The live audio field is historically a very competitive business. Those that get far and have long careers in this business have to have skill and a passion for the job beyond just a paycheck.
Before the advent of schools geared toward the audio field, live engineers came up thru a difficult “apprenticeship”—sweeping the warehouse, loading trucks and fixing cables—before ever getting near a console. Others worked long hours for little or no money in local clubs and churches honing their skills and learning by doing.
This atmosphere sometimes led to a very competitive relationship with other struggling engineers. Getting that plum gig with the touring act or world-class venue meant beating out a lot of other up-and-coming mixers. In many cases, an “every man for himself” attitude would prevail. An attitude that can become part of a touring engineer’s “modus operandi”.
Those of us that have spent our career touring have most likely seen this kind of competitive spirit come into play on the road. For instance, many of us have witnessed the headliner’s engineer make life a little more difficult for the opener’s folks than necessary.
But what advantage, if any, does this competition give us? Don’t we do better work and learn more when we co-operate with each other? For instance, say the monitor engineer has better luck using a specific mic on an input. If the FOH guy balks and insists on his favorite mic, the opportunity to discover a new and possibly better mic is lost. If, on the other hand, they co-operate then the monitor mix is more likely to please the artist, and the FOH guy has a new tool in his tool box. Everyone enjoys a better performance.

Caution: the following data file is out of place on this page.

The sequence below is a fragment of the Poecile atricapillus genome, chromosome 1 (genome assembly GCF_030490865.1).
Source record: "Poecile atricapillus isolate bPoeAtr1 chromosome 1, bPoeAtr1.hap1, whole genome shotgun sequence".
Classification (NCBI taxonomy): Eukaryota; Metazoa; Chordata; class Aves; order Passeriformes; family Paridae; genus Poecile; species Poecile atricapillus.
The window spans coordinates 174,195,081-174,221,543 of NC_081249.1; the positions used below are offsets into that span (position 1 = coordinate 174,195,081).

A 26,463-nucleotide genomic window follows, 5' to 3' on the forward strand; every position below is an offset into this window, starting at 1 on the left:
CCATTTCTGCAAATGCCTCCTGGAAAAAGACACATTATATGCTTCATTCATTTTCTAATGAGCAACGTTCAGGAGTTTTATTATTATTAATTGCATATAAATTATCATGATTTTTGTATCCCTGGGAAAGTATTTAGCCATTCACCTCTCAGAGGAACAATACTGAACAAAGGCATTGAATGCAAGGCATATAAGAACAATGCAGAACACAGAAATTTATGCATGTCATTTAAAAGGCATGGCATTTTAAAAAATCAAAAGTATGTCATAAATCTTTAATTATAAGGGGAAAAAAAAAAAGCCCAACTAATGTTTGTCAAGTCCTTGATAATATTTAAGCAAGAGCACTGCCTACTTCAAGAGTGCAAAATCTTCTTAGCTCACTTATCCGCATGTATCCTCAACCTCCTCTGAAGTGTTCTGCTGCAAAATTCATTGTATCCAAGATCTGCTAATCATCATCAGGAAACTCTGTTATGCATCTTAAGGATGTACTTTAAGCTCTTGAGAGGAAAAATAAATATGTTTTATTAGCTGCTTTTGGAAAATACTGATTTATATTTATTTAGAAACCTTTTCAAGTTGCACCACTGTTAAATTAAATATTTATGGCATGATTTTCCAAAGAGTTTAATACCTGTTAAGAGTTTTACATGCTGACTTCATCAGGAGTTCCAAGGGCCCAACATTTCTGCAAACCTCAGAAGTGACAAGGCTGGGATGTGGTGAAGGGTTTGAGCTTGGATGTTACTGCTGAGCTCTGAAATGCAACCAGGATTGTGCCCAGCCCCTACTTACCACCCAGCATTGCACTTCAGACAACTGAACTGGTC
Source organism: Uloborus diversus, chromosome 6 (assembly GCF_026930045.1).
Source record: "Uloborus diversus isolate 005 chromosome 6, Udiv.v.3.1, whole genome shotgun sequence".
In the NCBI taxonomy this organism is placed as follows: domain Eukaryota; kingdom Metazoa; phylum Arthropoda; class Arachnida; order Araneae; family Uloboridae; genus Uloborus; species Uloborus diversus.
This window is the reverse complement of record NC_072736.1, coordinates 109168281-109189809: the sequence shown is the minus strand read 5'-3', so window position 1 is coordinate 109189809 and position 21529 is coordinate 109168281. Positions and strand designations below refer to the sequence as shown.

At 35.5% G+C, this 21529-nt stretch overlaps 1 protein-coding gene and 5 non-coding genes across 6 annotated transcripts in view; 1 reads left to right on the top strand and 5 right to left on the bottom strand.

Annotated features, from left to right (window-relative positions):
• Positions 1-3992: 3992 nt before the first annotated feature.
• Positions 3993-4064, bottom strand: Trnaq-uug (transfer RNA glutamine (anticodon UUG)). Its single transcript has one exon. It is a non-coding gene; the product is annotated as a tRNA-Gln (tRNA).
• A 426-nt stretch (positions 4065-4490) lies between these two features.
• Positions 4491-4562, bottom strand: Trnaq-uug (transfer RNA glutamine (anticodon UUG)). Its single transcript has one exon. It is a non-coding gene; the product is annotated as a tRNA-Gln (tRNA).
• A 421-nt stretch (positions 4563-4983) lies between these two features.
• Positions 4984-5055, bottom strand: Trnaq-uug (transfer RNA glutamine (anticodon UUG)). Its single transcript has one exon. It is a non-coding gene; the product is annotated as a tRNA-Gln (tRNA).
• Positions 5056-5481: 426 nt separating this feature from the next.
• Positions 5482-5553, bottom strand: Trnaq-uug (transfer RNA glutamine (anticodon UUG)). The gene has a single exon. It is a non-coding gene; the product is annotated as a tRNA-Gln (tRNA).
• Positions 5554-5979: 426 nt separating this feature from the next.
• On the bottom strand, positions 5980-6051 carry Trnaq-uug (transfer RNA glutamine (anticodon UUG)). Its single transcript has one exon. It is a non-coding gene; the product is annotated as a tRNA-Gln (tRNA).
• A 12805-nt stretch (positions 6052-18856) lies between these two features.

Is there any room in the touring environment for some healthy competition? What about, say, a festival situation? What, if any, would be the advantage of handicapping an opener’s audio options to make the headliner’s life easier?
In reality, trying to make another act “fail” so that your act “succeeds” helps no one, and only brings down the whole concert experience for everyone.
In the festival situation, it is often the best time to learn and trade new tricks and techniques with your fellow engineers, and not compete with them for more SPL or a “better” sound.
In my current working environment I often find myself working for more than one artist in a year. This means that I need to find a suitable engineer to substitute for me when I have two possible gigs on the same day. Experience has taught me to surround myself with talented, like-minded engineers that are trustworthy. People that have your back and can be depended upon to honor their commitments. Finding these types of people depends on co-operation and trust, two things that can be hard to cultivate when you are competeing with someone.
If you would like to have a career that spans decades, the best thing you can do to learn and promote yourself is to co-operate with others in your field. Share your successes and failures in a non-competitive environment and you may find yourself not only advancing your career, but also making life-long friends along the way.